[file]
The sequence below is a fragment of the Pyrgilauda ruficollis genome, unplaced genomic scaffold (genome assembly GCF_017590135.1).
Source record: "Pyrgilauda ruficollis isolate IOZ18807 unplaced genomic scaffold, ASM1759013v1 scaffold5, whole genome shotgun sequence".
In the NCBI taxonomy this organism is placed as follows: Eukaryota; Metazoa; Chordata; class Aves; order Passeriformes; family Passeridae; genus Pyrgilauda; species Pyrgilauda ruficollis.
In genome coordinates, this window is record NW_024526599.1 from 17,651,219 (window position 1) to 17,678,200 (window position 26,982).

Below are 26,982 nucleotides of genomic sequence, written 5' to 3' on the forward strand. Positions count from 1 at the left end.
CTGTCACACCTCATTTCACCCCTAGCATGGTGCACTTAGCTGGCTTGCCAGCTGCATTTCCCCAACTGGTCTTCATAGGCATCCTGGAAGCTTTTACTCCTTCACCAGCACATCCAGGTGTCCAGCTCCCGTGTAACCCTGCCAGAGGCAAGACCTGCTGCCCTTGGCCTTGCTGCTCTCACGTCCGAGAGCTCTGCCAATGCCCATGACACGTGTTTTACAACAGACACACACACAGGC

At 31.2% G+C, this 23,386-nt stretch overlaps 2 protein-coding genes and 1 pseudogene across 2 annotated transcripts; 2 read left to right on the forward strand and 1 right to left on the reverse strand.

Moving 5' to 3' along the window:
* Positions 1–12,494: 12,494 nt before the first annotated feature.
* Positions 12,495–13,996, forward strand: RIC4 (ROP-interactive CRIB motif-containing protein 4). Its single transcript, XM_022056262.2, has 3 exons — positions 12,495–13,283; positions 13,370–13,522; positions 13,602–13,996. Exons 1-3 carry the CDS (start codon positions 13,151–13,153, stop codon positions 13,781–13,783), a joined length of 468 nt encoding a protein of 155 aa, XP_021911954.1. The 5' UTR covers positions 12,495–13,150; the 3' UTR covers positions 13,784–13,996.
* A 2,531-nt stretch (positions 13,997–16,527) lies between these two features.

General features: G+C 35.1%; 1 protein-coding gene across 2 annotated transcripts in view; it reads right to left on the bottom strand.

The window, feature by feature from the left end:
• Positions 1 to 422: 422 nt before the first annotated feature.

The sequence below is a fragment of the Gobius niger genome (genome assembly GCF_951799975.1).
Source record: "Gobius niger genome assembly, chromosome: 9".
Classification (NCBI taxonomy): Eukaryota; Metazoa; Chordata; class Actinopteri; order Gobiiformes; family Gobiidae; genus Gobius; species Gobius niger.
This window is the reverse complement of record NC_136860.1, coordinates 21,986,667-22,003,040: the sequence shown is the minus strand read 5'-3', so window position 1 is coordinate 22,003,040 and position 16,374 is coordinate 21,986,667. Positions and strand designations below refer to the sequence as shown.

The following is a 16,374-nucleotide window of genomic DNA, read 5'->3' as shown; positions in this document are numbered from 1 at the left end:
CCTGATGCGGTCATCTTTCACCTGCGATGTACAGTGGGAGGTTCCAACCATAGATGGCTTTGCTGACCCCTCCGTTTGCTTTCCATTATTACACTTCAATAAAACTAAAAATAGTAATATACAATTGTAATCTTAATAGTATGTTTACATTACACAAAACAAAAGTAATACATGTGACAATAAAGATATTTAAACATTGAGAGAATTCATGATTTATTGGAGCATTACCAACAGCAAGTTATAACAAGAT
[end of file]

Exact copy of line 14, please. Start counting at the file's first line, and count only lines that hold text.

• Positions 1 to 422: 422 nt before the first annotated feature.